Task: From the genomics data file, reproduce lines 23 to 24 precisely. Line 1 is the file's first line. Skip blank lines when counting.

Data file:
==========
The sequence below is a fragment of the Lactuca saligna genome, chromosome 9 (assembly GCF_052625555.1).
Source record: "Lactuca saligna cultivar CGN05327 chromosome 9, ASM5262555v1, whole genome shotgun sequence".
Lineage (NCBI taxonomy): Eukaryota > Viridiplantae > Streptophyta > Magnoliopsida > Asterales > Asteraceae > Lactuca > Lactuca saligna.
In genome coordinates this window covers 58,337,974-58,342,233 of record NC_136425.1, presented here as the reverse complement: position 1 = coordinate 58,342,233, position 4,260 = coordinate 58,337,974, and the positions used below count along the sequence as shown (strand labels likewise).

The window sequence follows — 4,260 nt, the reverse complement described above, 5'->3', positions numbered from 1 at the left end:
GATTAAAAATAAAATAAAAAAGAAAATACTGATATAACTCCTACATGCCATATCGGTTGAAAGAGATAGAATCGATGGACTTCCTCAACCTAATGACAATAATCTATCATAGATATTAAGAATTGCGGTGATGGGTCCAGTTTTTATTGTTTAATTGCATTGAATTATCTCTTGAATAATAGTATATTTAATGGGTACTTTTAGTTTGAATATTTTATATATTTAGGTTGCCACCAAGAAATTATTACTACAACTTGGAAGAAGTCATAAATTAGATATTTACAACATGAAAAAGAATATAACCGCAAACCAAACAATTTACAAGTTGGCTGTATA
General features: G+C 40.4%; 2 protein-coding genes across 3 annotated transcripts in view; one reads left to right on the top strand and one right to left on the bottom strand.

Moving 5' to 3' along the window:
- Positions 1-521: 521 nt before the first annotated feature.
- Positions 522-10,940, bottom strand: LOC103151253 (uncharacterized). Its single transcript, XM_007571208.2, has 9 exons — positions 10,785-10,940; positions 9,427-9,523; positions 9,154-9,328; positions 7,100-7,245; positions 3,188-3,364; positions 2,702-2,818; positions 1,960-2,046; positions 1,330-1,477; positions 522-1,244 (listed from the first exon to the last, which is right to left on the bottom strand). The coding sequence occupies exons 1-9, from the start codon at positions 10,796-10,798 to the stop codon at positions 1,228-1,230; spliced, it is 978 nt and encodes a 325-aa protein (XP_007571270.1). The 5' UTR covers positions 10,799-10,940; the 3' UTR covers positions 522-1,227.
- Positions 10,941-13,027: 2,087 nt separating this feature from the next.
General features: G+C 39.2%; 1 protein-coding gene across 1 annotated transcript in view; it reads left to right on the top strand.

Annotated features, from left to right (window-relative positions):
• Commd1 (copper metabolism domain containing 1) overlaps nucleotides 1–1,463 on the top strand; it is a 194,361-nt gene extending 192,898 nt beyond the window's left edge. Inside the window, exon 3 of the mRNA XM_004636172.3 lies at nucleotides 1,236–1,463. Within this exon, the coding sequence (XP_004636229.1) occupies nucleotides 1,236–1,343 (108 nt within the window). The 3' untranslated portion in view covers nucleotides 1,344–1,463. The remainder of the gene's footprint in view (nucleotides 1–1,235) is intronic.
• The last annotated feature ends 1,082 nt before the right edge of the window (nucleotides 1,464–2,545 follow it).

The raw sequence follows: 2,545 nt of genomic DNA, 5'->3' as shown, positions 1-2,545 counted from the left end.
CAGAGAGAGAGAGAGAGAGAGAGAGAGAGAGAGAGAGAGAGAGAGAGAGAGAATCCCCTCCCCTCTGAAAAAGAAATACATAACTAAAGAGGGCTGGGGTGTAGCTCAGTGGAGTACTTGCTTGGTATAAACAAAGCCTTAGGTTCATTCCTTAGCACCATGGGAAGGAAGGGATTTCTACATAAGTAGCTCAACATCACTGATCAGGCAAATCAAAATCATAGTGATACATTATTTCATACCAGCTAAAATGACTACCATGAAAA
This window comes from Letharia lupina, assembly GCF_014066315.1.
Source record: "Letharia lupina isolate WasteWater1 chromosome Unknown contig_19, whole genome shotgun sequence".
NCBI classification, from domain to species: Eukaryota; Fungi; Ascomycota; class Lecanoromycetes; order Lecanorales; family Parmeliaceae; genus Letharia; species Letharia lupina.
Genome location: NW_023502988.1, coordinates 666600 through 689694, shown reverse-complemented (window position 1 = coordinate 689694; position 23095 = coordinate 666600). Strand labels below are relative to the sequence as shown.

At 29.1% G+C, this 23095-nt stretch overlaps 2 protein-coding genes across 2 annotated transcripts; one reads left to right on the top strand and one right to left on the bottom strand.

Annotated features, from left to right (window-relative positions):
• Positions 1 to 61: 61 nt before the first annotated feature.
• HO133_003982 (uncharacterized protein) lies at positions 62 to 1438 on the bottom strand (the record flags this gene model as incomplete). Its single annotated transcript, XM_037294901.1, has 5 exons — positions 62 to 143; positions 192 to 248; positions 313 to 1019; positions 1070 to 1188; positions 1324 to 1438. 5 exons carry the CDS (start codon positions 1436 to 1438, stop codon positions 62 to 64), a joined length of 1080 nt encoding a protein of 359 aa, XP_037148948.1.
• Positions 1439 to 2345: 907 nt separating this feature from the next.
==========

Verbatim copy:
Annotated features, from left to right (window-relative positions):
• Positions 1 to 61: 61 nt before the first annotated feature.